I can't seem to get the post to work, so if someone could fill me in, then I'll try again. Otherwise, photos are viewable at the following site:Drangey Photos - Northern Iceland
I would like to offer one photo as my favourite for 2004, but the story behind the photo needs at least two other photos, and two additional stories: Iceland is rich and influential in lore. I spent six weeks in Iceland this past summer, and, since I'm of Icelandic descent, it was an especially amazing experience: I got to meet family there, and it was really incredible to be in my great-grandparents’ homeland, not to mention seeing the places where the Icelandic sagas actually happened. I am also a Master’s student, studying medieval literature, specifically Old Icelandic and Old English. The sagas date back to the 9th century, when Iceland was settled. (They were not written down until 12-13th century.) Because I’m a literature person, I’m afraid I’m going to tell some rather lengthy stories, but I hope they’re worth the read!
In the Saga of Grettir the Strong, Grettir - a rather invincible “good” outlaw who regularly does battle with supernatural beings because he’s too strong for mere mortals - ends up taking refuge on Drangey Island, pictured in my photos, in Northern Iceland. He and his brother choose this location because it is very easy to defend, the only way up being by ladder, and, from experience, I can tell you that the ladders themselves are no easy ascent, and certainly not for people who don’t like heights! In Grettir’s saga, the locals are not happy with his presence because they leave their sheep on the island to eat the grass, and they collect eggs from the puffins there too. Food and livestock being very precious and hard to maintain in Iceland, Grettir’s consumptive and illegal presence is not well received: several unsuccessful attempts are made on his life. Yet another plot is hatched to kill him, this time involving a cunning, if rather simple, distraction tactic: one guy will talk to Grettir and his brother from the small shore down below the cliffs, while an exceptionally skilled climber will scale the cliffs at the opposite end of the island, surprise Grettir from behind, and hopefully inflict a fatal wound in the process. Things go well to begin with: Grettir is distracted, and the climber successfully mounts the island. The climber, who is named Hæringur, pulls out his axe and begins running quietly at Grettir and his brother from behind. Grettir’s brother, who is named Illugi, looks over his shoulder and sees Hæringur approaching quite aggressively. Illugi turns to Grettir, and says “Brother, there seems to be a rather disgruntled Icelander on our island: what would you like me to do about him?” Grettir looks over his shoulder at Hæringur, and he says “Would you please kill him.” Illugi arms himself and begins to run after Hæringur. Upon seeing that Illugi is coming after him, with arms, Hæringur promptly does an about face, and flees down a small hill towards one of the promontories on the island, where he jumps off the 140M cliff to his death. This promontory was then, and still is, called Hæringur’s Leap/Jump.
My friend Ainsley is sitting on the edge of Hæringur’s Leap: the white specks by her feet are seagulls, and you can also see the rocks below the surface of the water, over 140M down! Just four weeks earlier Ainsley and I were climbing a mountain outside of Reykjavík, and, during a particularly treacherous part, Ainsley swore that she’d never, ever do anything like this again: I guess she either lied, or changed a lot during our time in Iceland. When she heard the story of Grettir’s Saga, she said very plainly and conclusively “I’ve got to go sit there.” So she did!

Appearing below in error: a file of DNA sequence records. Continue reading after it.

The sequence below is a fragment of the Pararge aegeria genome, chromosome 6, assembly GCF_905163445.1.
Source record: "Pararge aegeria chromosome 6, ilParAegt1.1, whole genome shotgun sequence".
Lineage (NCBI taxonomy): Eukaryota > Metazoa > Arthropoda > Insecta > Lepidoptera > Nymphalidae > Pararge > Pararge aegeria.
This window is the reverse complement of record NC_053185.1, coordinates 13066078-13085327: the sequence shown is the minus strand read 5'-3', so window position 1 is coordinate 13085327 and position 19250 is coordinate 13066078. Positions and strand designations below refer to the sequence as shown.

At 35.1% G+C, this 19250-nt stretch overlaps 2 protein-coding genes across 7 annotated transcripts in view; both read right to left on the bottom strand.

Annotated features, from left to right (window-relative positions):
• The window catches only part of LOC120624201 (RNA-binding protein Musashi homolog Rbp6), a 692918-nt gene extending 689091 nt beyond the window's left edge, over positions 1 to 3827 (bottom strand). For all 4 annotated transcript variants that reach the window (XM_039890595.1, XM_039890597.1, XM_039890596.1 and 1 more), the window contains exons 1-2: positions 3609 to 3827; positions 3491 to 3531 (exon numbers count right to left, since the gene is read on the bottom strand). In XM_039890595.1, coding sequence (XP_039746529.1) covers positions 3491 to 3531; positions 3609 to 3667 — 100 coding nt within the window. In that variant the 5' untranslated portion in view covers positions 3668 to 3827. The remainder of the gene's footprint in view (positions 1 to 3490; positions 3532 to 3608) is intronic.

I took all these photos on my sister’s Digital Pentax Optio WR – there was a flaw in the something called the CCD processor at the time, which is why there is a distortion in the upper left corner of some. (I’m not a digital person yet: still love my Pentax K-1000 and my MZ-5N.) I fixed it on photoshop, but I don’t have all my CDs with me right now, nor do I have my film shots with me, or I’d post some higher quality shots: I’m at home for the holidays, and left a lot of my stuff behind. Still, I was very impressed with how that little camera worked: the field depth in these shots is particularly amazing. In the close-up of Ainsley I was standing just beside her (a rather precarious situation) and holding the camera at arm’s length at about a 45 degree angle vertically: the camera couldn’t have been more than four feet from Ainsley’s face, and yet the focus on the birds and sub-surface rocks is quite good. I probably could have done that with my 20-35 on my SLR, but the instant feedback of the digicam was helpful, and in the wind I wasn’t even going to risk taking my SLRs out on the edge like that: I may fall to my death with Hæringur and my sister’s p&s digicam, but my film shots are bloody well going to survive!
Another story about Drangey: in the wider shots you can see “The Old Lady,” the rock pillar. There used to be another pillar, called the “Old Man,” but apparently older men have a hard time staying up . . . Anyways, the story is that two trolls, the married couple, were walking their cow, i.e. the island, across the sea to better pastures. The sun came up and turned them to stone, and so there they sit to this day, less the Old Man: guess there wasn’t Viagra available at the time. The locals would, and still do, hunt the puffins and their eggs on Drangey and on The Old Lady. The Old Lady is a particularly treacherous but wealthy place for getting eggs – very hard climb and very dangerous, as you might well imagine. Our guide told us that the Old Lady is, and I quote, “the oldest and biggest woman in all of Iceland, and the hardest to get on top of.”
Have a great Christmas! – Leif
p.s. if you’d like to see some of my favourite landscape shots of Iceland, check out my "Things Icelandic" 2005 Calendar